Connecting trains, such as the famous “Acadian” and the “Ocean Limited”, have brought their through passengers from the Maritime Provinces; at Montreal they must change into the “'Inter-national Limited” for the continuation of the journey.

We are struck, first of all, by the difference between the station and the type of station to which we are accustomed in Great Britain. With the temperature well below freezing point, as it certainly is at this present moment, and possibly even below zero, no Canadian passengers want to wait for their trains on exposed platforms. The platforms themselves, therefore, are little more than pathways to the trains, raised very slightly above the tracks; but the interior of the station, designed on very palatial lines, would, we shall agree, put not a few of our British terminals in the shade.

The first effect of the low platform is to emphasise the size of the rolling stock used in America. Certain of the coaches in our train are of all-steel construction, up to 80 or 82 ft in length and no less than 75 to 78 tons in weight, as against the maximum of 70 ft and 45 tons - in the case of the heaviest dining and sleeping cars - in Great Britain. Every one of these coaches, we notice, is carried on 12 wheels, we can see that the the gauge between the rails is equal to the 4 ft 8½-in, yet the height available, beneath bridges and tunnels, in which to build the rolling stock, is 15 ft 3-in, as compared with a maximum of 13 ft to 13 ft 6-in in the Home Country. In America, too, there is width available on each side of the track more than in proportion to the increased height. The absence of platforms, which in England cut off 3 ft 6-in of the height of the vehicles standing at them, adds yet further, as just mentioned, to the apparent height; so that in mounting the Canadian cars by the flight of steps provided at each end we feel pygmies indeed in contrast to such enormous coaches.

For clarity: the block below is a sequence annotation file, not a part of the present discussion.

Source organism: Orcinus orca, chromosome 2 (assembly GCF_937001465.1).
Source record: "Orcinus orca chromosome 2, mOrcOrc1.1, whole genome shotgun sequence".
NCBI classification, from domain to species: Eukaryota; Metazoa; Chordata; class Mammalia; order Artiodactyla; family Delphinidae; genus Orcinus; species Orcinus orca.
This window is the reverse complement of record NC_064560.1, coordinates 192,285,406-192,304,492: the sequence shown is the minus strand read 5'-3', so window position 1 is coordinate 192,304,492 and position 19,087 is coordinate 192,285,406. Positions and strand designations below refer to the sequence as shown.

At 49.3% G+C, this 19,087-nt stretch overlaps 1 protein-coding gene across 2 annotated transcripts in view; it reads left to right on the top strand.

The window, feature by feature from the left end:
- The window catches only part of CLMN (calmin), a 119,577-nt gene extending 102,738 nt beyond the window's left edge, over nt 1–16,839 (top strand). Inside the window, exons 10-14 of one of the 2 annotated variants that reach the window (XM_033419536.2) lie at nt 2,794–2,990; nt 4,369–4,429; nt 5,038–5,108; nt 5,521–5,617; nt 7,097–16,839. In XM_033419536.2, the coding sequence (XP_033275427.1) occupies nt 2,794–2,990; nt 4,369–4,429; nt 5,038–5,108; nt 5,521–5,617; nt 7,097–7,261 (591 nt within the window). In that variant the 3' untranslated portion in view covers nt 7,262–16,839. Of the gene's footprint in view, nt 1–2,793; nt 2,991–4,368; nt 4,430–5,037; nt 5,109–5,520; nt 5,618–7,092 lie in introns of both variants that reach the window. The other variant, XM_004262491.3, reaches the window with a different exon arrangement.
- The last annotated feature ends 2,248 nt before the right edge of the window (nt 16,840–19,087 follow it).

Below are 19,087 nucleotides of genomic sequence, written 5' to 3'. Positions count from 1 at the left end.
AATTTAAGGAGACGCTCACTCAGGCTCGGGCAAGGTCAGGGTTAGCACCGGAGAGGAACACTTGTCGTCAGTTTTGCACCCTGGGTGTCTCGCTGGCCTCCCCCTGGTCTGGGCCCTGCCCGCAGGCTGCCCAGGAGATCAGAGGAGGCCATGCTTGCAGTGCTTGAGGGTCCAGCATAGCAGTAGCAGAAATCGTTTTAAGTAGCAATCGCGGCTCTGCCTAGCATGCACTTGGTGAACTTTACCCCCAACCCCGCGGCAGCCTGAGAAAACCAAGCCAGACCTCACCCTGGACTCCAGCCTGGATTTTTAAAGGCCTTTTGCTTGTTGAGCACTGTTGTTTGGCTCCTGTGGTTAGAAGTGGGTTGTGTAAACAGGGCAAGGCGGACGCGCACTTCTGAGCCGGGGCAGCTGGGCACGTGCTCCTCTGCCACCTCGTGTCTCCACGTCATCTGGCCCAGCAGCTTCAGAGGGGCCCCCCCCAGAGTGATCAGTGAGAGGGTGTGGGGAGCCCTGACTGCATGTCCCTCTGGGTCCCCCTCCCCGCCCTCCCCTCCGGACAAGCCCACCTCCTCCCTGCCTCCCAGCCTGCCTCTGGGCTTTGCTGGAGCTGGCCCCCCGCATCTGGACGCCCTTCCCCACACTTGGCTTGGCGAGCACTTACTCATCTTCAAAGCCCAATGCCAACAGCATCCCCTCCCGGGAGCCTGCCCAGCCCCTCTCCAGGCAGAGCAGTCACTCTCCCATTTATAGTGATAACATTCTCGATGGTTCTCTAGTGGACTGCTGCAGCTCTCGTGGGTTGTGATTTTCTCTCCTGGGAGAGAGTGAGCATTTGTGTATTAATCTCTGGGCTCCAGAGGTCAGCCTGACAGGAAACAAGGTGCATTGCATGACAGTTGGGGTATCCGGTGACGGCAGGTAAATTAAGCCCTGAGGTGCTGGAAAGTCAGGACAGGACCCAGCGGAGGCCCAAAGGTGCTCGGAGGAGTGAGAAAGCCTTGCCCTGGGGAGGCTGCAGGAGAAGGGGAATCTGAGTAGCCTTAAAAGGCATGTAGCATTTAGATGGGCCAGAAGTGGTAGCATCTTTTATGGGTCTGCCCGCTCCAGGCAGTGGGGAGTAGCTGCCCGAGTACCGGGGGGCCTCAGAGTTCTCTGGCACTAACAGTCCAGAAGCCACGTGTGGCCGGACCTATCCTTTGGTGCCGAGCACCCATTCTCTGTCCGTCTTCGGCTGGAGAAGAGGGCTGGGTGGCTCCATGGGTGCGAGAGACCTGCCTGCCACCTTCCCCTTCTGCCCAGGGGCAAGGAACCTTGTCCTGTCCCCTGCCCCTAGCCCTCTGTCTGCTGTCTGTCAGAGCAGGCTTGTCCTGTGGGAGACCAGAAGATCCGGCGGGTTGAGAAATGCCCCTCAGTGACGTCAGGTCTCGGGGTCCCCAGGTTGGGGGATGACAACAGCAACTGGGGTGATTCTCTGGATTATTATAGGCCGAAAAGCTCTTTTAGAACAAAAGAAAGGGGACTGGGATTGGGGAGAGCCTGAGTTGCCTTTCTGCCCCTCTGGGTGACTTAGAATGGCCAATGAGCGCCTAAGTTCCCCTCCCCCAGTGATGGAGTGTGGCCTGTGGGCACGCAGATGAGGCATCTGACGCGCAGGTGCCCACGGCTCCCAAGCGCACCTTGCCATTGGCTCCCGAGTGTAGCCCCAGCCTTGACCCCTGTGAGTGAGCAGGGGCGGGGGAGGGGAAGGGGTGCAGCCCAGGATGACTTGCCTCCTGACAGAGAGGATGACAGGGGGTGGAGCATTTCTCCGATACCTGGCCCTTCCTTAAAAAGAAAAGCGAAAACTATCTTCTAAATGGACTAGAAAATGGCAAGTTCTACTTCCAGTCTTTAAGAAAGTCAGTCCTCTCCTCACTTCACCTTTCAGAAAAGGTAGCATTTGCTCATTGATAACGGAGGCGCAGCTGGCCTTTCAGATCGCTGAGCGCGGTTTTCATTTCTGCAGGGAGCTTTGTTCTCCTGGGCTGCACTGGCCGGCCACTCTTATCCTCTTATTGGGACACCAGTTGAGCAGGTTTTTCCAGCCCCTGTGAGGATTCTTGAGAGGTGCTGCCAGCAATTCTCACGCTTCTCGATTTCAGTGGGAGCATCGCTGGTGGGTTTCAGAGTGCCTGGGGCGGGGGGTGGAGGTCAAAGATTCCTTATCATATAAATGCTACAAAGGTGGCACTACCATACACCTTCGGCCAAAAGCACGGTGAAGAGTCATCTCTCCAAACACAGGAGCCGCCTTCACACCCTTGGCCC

In America, by the way, the term “coach” has a definite significance. It indicates the lowest grade of passenger travel, such as the British third class. But the best trains are composed almost exclusively of Pullman cars of various types, and against some of them we read in the timetables the singular note “no coaches”. This does not indicate a kind of “Ghost Train”, but merely that on this particular service no carriages of the ordinary type are run, and that extra fare must be paid by every